Running a function on two signals in parallel

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Recently, I wrote a function that finds an optimum value of a signal's parameter. More specifically, suppose that the name of my function is Erf and gets a signal, x, as an input- Erf(x). When I run Erf (x), it returns a value, say 0.64.
My question is how I can run this function on different signals in parallel?
I mean, assume that I have two signals, x and y. I want to find Erf (x) and Erf (y) in parallel. To date, I have run the Erf function on x first and then on y to find the optimum value of a parameter for each signal.
Is there any method to achieve the mentioned aim simultaneously?
I should mention that I have an Nvidia GPU , and therefore if there exist any than can address the problem using GPU, please mention it and provide some detail.
Many Thanks

Accepted Answer

Walter Roberson
Walter Roberson on 29 May 2021
Yes, it is possible. Much of the time it is not beneficial.
You need the Parallel Computing Toolbox. You would create a parpool with two members. You would use one of:
  • spmd
  • parfor
  • parfeval or parfevalOnAll
If you use spmd then the two workers can communicate with each other using labSend() and labReceive(), but you cannot communicate with the controller until the spmd completely finishes.
If you use parfor then the workers cannot directly communicate with each other. It is possible to create parallel data queues to send results back from the worker to the controller, and it is possible (but usually awkward) to have the workers create parallel data queues and send those back to the controller and that permits the controller to send data to the workers. The workers cannot communicate directly: they would have to send data to the controller and the controller would have to send it to the other workers. Normal control over activity in the controller does not resume until the parfor completely finishes on all workers.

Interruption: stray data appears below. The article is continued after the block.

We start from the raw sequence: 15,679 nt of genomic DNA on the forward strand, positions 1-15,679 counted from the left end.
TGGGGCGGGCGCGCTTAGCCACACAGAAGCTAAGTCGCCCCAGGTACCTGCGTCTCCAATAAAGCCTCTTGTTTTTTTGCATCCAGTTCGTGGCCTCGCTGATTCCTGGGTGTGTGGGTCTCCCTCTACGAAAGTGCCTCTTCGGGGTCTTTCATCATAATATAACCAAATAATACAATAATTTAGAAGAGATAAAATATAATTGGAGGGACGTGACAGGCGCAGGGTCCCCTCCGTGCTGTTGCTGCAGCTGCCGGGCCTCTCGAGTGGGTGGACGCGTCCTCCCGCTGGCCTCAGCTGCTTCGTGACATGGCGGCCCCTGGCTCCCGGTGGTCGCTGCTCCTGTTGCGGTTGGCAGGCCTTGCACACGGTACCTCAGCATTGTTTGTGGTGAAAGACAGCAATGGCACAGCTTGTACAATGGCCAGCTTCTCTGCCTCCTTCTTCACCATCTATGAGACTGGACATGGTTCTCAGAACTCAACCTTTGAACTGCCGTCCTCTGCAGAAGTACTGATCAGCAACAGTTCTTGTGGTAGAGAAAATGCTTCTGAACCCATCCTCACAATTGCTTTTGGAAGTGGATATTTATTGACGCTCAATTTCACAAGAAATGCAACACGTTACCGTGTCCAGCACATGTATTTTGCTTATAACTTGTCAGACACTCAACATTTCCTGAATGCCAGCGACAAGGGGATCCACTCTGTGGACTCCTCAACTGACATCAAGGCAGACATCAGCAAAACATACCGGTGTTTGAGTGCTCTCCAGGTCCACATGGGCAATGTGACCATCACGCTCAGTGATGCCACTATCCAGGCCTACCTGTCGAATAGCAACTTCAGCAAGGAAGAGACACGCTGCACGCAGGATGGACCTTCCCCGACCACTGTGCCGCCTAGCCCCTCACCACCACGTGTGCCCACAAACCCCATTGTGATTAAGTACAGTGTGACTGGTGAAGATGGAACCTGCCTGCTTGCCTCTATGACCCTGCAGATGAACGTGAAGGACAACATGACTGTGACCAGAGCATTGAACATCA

If you use parfeval or parfevalOnAll, then you can continue on in the controller while a worker processes the task, asynchronous execution. However, it becomes awkward to communicate with the workers during execution.
A lot of the time it turns out that the overhead of sending data to the workers and getting results back, and any communication in the meanwhile, adds up to make using parallel processing slower in many cases. Also, if the individual tasks involve heavy mathematical calculation, then unless you allocate a bunch of cores to each worker, then the workers default to running on a single core each, and so cannot take advantage of the high performance built-in parallel operations such as matrix multiplication that is tuned to be cache-friendly.
Only one worker at a time can use a GPU. and a worker can only use one GPU at a time. If you only have one GPU, then if both workers tried to access it, MATLAB would need to continually steal it away from the other worker, forcing a full state synchronization each time, which is one of the most expensive GPU operations.
Walter Roberson
Walter Roberson on 30 May 2021
What you describe for fft is vectorization. It is present for most build-in operations. Whether it works for your code depends upon how you write your code.

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